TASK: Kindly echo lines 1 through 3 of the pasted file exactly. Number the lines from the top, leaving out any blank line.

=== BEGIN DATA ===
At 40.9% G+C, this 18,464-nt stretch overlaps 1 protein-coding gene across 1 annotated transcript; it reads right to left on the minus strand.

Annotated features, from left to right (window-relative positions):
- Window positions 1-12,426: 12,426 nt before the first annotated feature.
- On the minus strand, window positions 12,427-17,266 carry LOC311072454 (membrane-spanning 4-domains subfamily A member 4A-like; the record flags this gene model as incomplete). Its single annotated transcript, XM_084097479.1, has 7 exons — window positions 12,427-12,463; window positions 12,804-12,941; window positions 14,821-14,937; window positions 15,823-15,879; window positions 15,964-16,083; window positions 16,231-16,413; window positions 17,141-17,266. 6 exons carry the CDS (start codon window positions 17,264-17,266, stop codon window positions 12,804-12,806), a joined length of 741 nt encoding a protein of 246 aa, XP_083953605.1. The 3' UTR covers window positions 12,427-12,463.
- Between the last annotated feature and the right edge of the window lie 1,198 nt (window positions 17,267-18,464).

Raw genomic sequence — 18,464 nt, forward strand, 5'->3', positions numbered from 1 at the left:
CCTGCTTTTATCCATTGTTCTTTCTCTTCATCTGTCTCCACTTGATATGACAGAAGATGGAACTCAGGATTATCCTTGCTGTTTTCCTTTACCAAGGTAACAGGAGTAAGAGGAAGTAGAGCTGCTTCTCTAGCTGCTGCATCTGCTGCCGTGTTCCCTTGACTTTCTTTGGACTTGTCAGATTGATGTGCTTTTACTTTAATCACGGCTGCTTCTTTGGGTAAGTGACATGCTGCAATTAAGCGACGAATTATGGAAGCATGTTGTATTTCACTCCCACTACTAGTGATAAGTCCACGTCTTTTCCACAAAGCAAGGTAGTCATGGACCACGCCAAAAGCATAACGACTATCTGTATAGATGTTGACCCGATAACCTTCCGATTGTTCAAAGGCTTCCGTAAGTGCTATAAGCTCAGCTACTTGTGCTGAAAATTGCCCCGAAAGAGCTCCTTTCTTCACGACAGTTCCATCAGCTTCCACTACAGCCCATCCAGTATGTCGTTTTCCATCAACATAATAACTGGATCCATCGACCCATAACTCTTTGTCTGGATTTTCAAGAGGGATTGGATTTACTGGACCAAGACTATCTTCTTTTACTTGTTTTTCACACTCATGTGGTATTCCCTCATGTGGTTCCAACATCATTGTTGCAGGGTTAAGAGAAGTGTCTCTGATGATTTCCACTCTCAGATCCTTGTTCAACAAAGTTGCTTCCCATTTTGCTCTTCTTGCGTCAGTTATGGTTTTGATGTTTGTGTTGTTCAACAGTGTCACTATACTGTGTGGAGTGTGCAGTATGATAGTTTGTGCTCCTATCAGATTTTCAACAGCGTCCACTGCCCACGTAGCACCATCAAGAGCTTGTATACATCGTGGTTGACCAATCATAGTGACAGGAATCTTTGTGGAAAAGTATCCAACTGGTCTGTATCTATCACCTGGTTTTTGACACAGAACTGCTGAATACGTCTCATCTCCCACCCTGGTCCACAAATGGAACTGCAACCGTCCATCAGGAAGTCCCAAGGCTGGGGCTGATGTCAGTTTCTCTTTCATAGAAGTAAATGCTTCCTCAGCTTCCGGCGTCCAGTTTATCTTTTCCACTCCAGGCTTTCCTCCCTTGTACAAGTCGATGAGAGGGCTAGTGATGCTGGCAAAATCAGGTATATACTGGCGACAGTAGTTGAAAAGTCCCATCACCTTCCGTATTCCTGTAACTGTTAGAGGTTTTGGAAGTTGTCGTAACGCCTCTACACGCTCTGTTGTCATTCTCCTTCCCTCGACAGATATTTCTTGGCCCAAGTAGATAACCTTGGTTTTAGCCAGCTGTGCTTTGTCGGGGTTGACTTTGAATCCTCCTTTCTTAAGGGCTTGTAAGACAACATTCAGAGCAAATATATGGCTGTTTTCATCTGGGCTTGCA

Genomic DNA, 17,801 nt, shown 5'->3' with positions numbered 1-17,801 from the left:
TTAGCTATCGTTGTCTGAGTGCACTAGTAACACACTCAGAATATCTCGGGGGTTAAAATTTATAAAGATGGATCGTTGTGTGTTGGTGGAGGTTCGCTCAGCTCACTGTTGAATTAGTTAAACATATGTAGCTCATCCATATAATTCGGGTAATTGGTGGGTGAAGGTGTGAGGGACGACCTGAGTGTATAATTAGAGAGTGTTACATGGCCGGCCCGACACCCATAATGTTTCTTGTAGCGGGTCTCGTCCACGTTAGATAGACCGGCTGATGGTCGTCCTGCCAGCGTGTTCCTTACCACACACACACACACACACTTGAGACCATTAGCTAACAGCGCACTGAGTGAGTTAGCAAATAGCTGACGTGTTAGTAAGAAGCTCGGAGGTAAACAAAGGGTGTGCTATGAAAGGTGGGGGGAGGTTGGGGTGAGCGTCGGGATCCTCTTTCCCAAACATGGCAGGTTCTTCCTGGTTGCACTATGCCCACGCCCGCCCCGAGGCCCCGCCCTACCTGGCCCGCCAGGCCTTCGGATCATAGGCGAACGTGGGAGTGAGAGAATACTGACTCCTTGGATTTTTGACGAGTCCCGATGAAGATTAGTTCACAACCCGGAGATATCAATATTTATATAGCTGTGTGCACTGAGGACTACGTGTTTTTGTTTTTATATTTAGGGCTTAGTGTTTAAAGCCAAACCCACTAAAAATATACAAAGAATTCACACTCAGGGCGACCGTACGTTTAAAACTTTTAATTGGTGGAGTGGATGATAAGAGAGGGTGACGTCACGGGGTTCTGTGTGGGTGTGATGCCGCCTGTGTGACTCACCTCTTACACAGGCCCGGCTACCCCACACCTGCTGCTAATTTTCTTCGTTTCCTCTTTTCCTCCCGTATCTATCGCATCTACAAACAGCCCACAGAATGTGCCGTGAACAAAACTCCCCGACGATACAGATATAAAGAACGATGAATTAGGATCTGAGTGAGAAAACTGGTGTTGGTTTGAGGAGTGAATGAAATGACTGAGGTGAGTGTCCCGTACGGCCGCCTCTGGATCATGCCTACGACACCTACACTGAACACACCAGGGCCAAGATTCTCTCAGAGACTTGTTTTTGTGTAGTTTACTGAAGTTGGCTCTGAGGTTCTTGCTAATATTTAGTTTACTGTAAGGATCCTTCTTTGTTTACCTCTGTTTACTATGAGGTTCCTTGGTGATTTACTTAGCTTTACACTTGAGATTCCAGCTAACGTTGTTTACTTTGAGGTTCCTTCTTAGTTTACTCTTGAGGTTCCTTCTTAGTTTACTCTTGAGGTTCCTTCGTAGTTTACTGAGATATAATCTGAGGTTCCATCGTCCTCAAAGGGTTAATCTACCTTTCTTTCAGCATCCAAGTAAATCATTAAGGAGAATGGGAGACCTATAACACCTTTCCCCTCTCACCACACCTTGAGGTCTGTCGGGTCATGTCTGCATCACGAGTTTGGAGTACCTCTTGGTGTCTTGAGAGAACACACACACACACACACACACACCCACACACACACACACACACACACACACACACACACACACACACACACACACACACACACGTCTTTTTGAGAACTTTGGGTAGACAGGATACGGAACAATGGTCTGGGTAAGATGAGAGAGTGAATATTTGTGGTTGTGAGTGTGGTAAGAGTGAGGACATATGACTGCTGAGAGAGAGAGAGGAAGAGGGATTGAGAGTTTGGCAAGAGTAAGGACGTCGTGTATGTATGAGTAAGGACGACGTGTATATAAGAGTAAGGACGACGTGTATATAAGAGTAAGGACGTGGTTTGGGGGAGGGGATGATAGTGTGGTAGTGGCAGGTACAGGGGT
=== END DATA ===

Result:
At 40.9% G+C, this 18,464-nt stretch overlaps 1 protein-coding gene across 1 annotated transcript; it reads right to left on the minus strand.

Annotated features, from left to right (window-relative positions):
- Window positions 1-12,426: 12,426 nt before the first annotated feature.